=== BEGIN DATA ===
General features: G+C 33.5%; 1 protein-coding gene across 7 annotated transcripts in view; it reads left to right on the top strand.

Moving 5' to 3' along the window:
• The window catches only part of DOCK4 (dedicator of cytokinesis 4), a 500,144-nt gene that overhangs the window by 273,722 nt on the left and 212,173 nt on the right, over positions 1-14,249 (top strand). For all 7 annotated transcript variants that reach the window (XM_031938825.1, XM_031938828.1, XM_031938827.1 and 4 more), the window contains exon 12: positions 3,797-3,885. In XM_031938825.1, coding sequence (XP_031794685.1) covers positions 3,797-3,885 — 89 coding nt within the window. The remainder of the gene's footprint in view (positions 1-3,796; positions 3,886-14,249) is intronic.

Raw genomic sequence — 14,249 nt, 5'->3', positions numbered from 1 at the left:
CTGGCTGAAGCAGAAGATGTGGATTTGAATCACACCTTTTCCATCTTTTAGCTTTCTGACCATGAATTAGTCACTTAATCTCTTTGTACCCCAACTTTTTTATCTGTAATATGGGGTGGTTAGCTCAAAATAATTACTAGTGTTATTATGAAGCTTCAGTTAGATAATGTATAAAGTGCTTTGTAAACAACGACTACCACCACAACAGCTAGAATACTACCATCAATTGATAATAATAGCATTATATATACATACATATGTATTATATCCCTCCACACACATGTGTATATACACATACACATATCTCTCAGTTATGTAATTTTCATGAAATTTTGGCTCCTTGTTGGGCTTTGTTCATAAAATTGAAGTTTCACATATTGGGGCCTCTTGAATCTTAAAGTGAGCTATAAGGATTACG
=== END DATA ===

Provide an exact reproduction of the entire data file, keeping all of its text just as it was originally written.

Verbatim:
General features: G+C 33.5%; 1 protein-coding gene across 7 annotated transcripts in view; it reads left to right on the top strand.

Moving 5' to 3' along the window:
• The window catches only part of DOCK4 (dedicator of cytokinesis 4), a 500,144-nt gene that overhangs the window by 273,722 nt on the left and 212,173 nt on the right, over positions 1-14,249 (top strand). For all 7 annotated transcript variants that reach the window (XM_031938825.1, XM_031938828.1, XM_031938827.1 and 4 more), the window contains exon 12: positions 3,797-3,885. In XM_031938825.1, coding sequence (XP_031794685.1) covers positions 3,797-3,885 — 89 coding nt within the window. The remainder of the gene's footprint in view (positions 1-3,796; positions 3,886-14,249) is intronic.

Raw genomic sequence — 14,249 nt, 5'->3', positions numbered from 1 at the left:
CTGGCTGAAGCAGAAGATGTGGATTTGAATCACACCTTTTCCATCTTTTAGCTTTCTGACCATGAATTAGTCACTTAATCTCTTTGTACCCCAACTTTTTTATCTGTAATATGGGGTGGTTAGCTCAAAATAATTACTAGTGTTATTATGAAGCTTCAGTTAGATAATGTATAAAGTGCTTTGTAAACAACGACTACCACCACAACAGCTAGAATACTACCATCAATTGATAATAATAGCATTATATATACATACATATGTATTATATCCCTCCACACACATGTGTATATACACATACACATATCTCTCAGTTATGTAATTTTCATGAAATTTTGGCTCCTTGTTGGGCTTTGTTCATAAAATTGAAGTTTCACATATTGGGGCCTCTTGAATCTTAAAGTGAGCTATAAGGATTACG